What Makes You Weep?

January 3, 2010

I am a movie whore. I will crawl into bed with just about any offering. While I don’t always enjoy what I’m watching, I’m definitely not picky. As the oldest of five children, I took my brothers and sisters to the movie to get them out of the house most Saturdays. Once I was old enough to drive, I took them to the drive-in to see movies our parents didn’t approve of, swearing them to secrecy and bribing them with drugstore candy bars. I married another oldest child who spent his Saturdays the same way I did, babysitting brothers and sister at the weekend matinee. We still love to go to the theatre although we love our Netflix and our Roku and our movies on demand. I find it comforting to know that Fred Astaire is trapped in a box just waiting to dance for me.

Although I’ll go see almost anything, there are lots of film genres I don’t especially enjoy, heist films, for example. I don’t understand expending mental energy and risking your life to try to get a big bunch of money or jewels or whatever. Who cares? You’re an idiot. Put your skills to better use. I also dislike splatter/gore movies like the Saw series, quite different from films like Halloween. I saw Blood Feast and Two Thousand Maniacs!, two of Herschell Gordon Lewis’s sixties grossouts, and others like them at the M&T Drive In in Warner Robins, Georgia, where they were billed many years ago as adult fare and alternated on weekend evenings with Scandinavian nudist films that drew crowds hoping for much more than the barebottomed volleyball they got.

But as much as I have an aversion to these genres, there’s another that I find even more objectionable: the tearjerker. I know that every moviemaker hopes to manipulate me in some way or another, but I don’t like having my tender feelings toyed with. Make me laugh. Make me cringe. Make me cower in terror and grip the armrests as the suspense becomes unbearable. Tease me with tenderness. Get me angry. But don’t make me cry. You’ll just tick me off.

This is not to say that there aren’t movies out there that make me cry because they are genuinely cry-worthy. There are. Compelling stories that illuminate some aspect of humanness that I need to be reminded of. Movies that inspire me. These are not the ones I’m talking about. I’m talking about the often-written-for-“girls”-date-night-worst-of-the-chick-flicks that play with my emotions. When I see one of these and find myself crying, I feel cheap and used. I want to cry about things that matter.

I am reminded of this because I just picked up a copy of Max DePree’s (1989) book, Leadership Is an Art, at the Salvation Army. I’ve given several copies of this book away, so I always buy a copy when I see it cheap (75 cents this time). I find DePree’s leadership vision inspiring, and this is a book that I like to reread. Inspiration, a good friend once told me, is like taking a shower. You get inspired/clean, but you get out into the world and you get dirty/distracted from your mission, and thus you need regular inspiration. I think this is part of why I collect quotations; they are little bits of inspiration that remind me of who I am and who I want to be.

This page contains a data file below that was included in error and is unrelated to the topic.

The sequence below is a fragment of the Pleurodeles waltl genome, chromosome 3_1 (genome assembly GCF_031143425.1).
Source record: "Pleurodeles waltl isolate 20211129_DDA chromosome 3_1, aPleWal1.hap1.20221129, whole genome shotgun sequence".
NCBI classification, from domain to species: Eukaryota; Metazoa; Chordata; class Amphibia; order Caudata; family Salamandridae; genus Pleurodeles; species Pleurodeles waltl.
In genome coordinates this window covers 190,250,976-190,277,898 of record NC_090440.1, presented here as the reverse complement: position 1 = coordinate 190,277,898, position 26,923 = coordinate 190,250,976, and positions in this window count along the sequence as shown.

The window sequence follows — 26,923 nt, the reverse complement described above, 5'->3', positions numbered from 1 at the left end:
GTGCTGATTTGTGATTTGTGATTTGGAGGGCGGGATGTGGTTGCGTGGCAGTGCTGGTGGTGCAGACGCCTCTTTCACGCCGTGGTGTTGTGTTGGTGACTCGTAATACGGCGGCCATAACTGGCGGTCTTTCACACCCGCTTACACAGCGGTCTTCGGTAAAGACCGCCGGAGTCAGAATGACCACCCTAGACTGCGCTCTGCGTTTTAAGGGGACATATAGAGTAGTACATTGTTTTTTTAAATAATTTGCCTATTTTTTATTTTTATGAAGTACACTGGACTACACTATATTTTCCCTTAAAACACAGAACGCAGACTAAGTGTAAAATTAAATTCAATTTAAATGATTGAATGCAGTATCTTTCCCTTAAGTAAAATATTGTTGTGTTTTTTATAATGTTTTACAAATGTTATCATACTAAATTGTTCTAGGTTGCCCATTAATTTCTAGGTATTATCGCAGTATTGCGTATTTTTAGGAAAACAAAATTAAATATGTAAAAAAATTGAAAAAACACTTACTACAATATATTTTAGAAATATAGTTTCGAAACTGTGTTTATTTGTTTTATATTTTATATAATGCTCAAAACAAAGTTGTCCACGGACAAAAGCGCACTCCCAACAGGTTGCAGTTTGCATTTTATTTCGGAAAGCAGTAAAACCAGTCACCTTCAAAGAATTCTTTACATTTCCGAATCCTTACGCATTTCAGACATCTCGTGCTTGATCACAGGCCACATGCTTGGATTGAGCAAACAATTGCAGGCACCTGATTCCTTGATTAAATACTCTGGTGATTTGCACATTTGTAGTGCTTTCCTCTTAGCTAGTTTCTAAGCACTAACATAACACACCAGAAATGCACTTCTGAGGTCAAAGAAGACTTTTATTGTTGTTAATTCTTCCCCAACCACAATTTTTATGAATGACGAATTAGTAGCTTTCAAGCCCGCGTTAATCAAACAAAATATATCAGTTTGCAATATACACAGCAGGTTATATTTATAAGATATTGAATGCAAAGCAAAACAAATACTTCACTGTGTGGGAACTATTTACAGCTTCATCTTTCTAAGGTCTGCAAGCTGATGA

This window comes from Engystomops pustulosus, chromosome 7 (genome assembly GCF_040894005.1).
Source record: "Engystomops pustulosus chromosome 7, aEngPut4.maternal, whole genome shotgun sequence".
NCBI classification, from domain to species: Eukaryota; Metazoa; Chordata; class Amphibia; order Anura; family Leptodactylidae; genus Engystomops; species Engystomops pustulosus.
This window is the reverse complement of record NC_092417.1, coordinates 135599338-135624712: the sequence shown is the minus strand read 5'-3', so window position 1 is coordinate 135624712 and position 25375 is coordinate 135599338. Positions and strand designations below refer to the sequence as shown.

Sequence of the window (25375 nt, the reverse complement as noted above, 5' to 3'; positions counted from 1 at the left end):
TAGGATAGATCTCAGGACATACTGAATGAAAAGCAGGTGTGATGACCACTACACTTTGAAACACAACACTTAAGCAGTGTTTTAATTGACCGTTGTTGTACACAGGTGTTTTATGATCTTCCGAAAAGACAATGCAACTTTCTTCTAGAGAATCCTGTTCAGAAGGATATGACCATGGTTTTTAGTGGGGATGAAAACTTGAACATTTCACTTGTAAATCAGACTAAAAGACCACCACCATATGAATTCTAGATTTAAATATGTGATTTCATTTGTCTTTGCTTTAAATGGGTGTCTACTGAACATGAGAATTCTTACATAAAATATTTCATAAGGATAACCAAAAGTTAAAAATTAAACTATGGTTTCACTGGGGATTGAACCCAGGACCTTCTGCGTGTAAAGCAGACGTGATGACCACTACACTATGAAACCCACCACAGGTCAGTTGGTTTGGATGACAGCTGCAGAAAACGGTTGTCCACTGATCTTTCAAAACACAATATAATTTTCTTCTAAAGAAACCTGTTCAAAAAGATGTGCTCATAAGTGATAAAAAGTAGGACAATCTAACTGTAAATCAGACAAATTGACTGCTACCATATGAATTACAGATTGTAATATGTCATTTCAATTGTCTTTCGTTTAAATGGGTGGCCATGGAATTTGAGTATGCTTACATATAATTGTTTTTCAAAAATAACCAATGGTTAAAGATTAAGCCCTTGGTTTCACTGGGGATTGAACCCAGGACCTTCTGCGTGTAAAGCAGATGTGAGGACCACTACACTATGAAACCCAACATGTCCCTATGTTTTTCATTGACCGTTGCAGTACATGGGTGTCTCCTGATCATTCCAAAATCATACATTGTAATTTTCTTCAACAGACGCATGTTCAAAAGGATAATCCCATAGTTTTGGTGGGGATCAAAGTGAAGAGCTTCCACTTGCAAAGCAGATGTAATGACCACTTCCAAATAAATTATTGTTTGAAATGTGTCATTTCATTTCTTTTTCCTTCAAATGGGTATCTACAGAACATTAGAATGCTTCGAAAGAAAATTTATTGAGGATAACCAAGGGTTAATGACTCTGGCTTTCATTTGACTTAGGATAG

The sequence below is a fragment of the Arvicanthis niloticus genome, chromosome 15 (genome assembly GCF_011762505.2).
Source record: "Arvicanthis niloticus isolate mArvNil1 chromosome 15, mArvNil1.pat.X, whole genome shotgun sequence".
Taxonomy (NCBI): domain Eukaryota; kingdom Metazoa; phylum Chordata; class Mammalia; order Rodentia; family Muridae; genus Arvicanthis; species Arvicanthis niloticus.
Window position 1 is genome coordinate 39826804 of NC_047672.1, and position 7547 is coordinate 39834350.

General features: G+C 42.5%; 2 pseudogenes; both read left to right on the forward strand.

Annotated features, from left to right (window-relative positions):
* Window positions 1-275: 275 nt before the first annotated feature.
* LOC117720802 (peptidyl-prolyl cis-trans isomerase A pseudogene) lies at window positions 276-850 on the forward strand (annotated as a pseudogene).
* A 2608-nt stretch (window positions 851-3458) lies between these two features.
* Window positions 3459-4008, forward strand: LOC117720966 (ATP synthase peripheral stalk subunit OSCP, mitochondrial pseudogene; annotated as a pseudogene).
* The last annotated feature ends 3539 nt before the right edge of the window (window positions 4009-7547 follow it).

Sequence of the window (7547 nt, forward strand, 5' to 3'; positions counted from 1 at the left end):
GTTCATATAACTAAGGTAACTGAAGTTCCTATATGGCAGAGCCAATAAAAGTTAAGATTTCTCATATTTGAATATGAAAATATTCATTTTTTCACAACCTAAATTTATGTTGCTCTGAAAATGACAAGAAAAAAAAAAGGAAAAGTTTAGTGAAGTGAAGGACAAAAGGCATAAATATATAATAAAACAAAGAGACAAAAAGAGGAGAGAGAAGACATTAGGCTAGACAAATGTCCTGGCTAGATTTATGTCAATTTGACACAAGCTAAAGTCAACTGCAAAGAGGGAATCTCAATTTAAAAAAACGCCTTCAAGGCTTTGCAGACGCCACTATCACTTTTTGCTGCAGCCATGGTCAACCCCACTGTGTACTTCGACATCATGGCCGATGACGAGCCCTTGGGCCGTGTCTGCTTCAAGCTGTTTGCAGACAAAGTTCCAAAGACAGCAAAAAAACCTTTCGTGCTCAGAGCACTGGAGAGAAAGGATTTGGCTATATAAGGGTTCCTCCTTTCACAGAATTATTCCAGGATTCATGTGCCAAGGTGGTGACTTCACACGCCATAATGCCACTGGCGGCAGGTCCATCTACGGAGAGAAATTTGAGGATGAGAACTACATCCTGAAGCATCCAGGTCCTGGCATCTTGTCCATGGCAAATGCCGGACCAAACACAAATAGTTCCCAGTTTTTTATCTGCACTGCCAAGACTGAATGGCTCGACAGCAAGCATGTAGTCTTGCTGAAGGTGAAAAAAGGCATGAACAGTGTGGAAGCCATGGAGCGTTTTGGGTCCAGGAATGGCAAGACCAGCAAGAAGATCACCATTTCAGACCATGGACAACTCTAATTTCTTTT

On pages 138-139 of DePree’s book, there is a list of things “we probably ought to weep about.” Here it is:

• superficiality
• a lack of dignity
• injustice, the flaw that prevents equity
• great news!
• tenderness
• a word of thanks
• separation
• arrogance
• betrayal of ideas, of principles, of quality
• jargon, because it confuses rather than clarifies
• looking at customers as interruptions
• leaders who watch bottom lines without watching behavior
• the inability of folks to tell the difference between heroes and celebrities
• confusing pleasure with meaning
• leaders who never say “Thank you”
• having to work in a job where you are not free to do your best
• good people trying to follow leaders who depend on politics and hierarchy rather than on trust and competence
• people who are gifts to the spirit.

What are some things that make me weep? Recognition. Appreciation. Generosity. Gentle spirits. Kindness. Caring. The courage of idiosyncracy. Quality work. Unexpected moments of connection. Reading or hearing or seeing something—anything—that lets me know I am not alone. This is what any communicative medium can accomplish; it can let us know that who we are is okay, that there are kindred spirits out there somewhere, and that we can connect with them if only through their work. This is why you need to put whoever you are out there into the world. Someone just might be waiting.

How about you? What’s on your list of things that make you weep?

Your time is limited, so don’t waste it living someone else’s life. Don’t be trapped by dogma—which is living with the results of other people’s thinking. Don’t let the noise of other’s opinions drown out your own inner voice. And most important, have the courage to follow your heart and intuition. They somehow already know what you truly want to become. Everything else is secondary.
• Steve Jobs



  1. Hi Zinn, Thanks for sharing this post last Friday. I too love Fred Astaire movies particularly the ones with Ginger Rogers. I don’t know if you have noticed but in the tearjerker movies when they want to make you cry they cue high-pitched violins. I consider this gross manipulation and that ticks me off. Jim

  2. Hi, Jim,

    Glad to know there’s another Astaire and Rogers fan out there.

    I’d never thought about this aspect of manipulation before, but it’s probably why I don’t particularly like those high-pitched violins!


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